what techniques are applied to particular dysfunctions43
What Techniques Are Applied to Particular Dysfunctions?
  • Hypoactive sexual desire and sexual aversion
    • These disorders are among the most difficult to treat because of the many issues that feed into them
    • Therapists typically apply a combination of techniques which may include:
      • Affectual awareness, self-instruction training, behavioral techniques, insight-oriented exercises, and biological interventions such as hormone treatments
what techniques are applied to particular dysfunctions44
What Techniques Are Applied to Particular Dysfunctions?
  • Erectile disorder
    • Treatments for ED focus on reducing a man’s performance anxiety and/or increasing his stimulation
      • May include sensate-focus exercises such as the “tease technique”
    • Biological approaches, used when the ED has biological causes, have gained great momentum with the recent approval of sildenafil (Viagra)
      • Most other biological approaches have been around for decades and include gels, suppositories, penile injections, a vacuum erection device (VED), and penile implant surgery
what techniques are applied to particular dysfunctions45
What Techniques Are Applied to Particular Dysfunctions?
  • Male orgasmic disorder
    • Like treatment for ED, therapies for this disorder include techniques to reduce performance anxiety and increase stimulation
    • When the cause of the disorder is physical, treatment may include a drug to increase arousal of the nervous system
what techniques are applied to particular dysfunctions46
What Techniques Are Applied to Particular Dysfunctions?
  • Premature ejaculation
    • Premature ejaculation has been successfully treated for years by behavioral procedures such as the “stop-start” or “pause” technique
    • Some clinicians favor the use of fluoxetine (Prozac) and other serotonin-enhancing antidepressant drugs
      • Because these drugs often reduce sexual arousal or orgasm, they may be helpful in delaying premature ejaculation
      • While some studies have reported positive findings, long-term outcome studies have yet to be conducted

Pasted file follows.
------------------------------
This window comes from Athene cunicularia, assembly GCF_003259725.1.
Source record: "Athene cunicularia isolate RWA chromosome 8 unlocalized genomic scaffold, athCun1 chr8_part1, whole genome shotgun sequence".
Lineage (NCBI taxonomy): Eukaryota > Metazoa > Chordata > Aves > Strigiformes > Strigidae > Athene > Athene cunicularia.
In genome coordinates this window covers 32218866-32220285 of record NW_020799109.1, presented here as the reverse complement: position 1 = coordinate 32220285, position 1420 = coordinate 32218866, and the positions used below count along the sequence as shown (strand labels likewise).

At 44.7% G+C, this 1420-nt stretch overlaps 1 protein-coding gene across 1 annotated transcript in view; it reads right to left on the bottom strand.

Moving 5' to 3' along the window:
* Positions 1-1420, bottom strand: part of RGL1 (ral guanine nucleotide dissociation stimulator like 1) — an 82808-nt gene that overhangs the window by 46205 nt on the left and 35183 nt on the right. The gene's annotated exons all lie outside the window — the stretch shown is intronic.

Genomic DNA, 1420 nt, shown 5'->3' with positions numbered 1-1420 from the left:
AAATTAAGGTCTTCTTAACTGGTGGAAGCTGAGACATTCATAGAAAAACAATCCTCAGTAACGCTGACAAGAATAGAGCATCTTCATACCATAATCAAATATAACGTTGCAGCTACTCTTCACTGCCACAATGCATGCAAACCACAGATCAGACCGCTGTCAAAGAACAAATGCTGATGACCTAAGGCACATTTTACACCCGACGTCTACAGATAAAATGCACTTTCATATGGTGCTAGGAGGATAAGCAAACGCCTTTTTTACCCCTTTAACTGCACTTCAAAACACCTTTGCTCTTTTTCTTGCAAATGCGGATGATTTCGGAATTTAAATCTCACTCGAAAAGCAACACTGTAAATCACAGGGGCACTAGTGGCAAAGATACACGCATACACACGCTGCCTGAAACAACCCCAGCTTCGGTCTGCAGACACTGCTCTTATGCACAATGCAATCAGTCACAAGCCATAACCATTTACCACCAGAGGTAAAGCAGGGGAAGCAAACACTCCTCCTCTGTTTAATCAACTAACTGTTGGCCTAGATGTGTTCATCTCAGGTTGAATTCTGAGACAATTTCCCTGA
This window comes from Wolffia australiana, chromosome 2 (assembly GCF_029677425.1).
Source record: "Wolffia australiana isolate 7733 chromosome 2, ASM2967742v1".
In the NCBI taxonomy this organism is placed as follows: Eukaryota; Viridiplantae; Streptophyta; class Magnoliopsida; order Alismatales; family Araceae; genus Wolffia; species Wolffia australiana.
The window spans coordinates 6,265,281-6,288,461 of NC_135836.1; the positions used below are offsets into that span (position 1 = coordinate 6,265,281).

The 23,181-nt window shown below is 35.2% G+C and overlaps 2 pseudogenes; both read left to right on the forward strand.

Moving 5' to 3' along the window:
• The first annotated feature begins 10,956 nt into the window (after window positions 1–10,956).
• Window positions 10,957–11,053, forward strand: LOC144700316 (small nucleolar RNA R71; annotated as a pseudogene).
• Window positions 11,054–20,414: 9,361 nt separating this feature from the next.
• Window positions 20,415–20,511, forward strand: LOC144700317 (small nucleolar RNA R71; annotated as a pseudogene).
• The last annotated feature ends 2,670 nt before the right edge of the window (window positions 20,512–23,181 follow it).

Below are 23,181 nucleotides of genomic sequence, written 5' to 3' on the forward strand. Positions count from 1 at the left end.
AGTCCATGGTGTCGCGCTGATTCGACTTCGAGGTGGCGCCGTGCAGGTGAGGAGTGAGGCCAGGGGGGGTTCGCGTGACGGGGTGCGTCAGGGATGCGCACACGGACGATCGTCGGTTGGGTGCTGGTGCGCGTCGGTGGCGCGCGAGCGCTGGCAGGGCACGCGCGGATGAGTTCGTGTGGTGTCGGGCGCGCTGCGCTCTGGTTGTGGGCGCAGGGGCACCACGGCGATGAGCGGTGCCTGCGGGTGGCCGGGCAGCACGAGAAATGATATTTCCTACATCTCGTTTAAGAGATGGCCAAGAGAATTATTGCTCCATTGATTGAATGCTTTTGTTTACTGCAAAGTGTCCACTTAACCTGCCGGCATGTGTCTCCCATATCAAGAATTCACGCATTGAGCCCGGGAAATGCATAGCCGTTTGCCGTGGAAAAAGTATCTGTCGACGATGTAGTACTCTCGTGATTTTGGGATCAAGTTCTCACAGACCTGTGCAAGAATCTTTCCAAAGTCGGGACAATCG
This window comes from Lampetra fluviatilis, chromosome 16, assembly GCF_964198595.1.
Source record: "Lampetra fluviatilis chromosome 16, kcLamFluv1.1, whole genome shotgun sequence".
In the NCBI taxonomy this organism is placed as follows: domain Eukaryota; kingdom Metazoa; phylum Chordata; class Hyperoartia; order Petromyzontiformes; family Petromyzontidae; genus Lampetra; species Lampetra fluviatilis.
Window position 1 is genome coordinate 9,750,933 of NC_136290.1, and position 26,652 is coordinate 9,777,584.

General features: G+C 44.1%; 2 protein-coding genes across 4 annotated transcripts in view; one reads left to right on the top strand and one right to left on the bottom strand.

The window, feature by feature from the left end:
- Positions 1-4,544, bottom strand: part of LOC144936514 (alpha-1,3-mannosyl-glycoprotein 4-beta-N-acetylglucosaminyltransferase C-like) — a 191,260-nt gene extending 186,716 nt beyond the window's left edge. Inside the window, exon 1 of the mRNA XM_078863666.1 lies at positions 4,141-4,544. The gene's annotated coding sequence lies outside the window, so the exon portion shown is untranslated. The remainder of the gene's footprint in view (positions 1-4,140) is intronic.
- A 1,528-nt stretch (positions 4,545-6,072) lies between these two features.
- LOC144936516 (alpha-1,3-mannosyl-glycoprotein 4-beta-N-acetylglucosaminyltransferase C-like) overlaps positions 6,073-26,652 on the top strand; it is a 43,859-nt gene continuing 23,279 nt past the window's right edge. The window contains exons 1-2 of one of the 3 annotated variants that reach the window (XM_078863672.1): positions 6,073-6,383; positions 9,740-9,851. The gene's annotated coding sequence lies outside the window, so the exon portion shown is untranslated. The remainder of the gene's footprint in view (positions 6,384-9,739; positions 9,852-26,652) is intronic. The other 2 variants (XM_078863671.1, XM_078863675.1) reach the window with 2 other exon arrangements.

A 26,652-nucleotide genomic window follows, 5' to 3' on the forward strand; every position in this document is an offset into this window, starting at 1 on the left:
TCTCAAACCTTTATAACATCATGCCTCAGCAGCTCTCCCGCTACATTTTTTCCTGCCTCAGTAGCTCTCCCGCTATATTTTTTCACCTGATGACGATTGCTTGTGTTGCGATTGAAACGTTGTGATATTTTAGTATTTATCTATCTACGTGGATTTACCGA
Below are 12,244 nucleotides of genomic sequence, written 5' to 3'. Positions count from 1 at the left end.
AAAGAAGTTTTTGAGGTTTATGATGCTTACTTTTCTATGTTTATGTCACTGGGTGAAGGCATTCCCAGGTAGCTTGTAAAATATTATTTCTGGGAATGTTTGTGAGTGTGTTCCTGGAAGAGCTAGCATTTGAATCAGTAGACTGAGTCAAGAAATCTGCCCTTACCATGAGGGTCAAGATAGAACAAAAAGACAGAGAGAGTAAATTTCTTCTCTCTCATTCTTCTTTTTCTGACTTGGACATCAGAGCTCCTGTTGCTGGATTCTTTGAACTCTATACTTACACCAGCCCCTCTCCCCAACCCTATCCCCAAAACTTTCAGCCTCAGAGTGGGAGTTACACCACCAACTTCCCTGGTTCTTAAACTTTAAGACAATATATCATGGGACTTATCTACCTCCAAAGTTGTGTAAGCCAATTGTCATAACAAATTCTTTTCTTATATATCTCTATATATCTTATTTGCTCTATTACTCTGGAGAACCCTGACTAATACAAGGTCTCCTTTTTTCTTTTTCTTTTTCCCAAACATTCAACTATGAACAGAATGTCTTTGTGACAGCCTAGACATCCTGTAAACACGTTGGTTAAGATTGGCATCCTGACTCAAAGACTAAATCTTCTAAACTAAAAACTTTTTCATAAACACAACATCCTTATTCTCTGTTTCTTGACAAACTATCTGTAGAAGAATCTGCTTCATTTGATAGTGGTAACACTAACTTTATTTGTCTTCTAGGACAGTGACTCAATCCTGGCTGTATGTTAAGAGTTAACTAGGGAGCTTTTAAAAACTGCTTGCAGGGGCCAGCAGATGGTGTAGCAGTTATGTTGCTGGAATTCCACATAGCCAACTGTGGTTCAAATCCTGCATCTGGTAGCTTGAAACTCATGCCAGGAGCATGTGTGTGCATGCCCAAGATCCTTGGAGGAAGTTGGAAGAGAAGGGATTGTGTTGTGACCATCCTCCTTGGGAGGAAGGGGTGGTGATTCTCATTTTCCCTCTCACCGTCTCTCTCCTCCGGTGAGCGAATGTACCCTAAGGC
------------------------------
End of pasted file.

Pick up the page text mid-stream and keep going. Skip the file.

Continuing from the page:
what techniques are applied to particular dysfunctions47
What Techniques Are Applied to Particular Dysfunctions?
  • Female arousal and orgasmic disorders
    • Specific treatment techniques for these disorders include self-exploration, enhancement of body awareness, and directed masturbation training
    • Again, a lack of orgasm during intercourse is not necessarily a sexual dysfunction, provided the woman enjoys intercourse and is orgasmic through other means
      • For this reason, some therapists believe that the wisest course of action is simply to educate women whose only concern is lack of orgasm through intercourse
what techniques are applied to particular dysfunctions48
What Techniques Are Applied to Particular Dysfunctions?
  • Vaginismus
    • Specific treatment for vaginismus takes two approaches:
      • Practice tightening and releasing the muscles of the vagina to gain more voluntary control
      • Overcome fear of intercourse through gradual behavioral exposure treatment
    • Over 75% of women treated for vaginismus using these methods eventually report pain-free intercourse
what techniques are applied to particular dysfunctions49
What Techniques Are Applied to Particular Dysfunctions?
  • Dyspareunia
    • Determining the specific cause of dyspareunia is the first stage of treatment
      • Given that most cases are caused by physical problems, medical intervention may be necessary
what are the current trends in sex therapy
What Are the Current Trends in Sex Therapy?
  • Over the past 30 years, sex therapists have moved beyond the approach first developed by Masters and Johnson
    • Therapists now treat unmarried couples, those with other psychological disorders, couples with severe marital discord, the elderly, the medically ill, the physically handicapped, clients with a homosexual orientation, and clients with no long-term sex partner
what are the current trends in sex therapy51
What Are the Current Trends in Sex Therapy?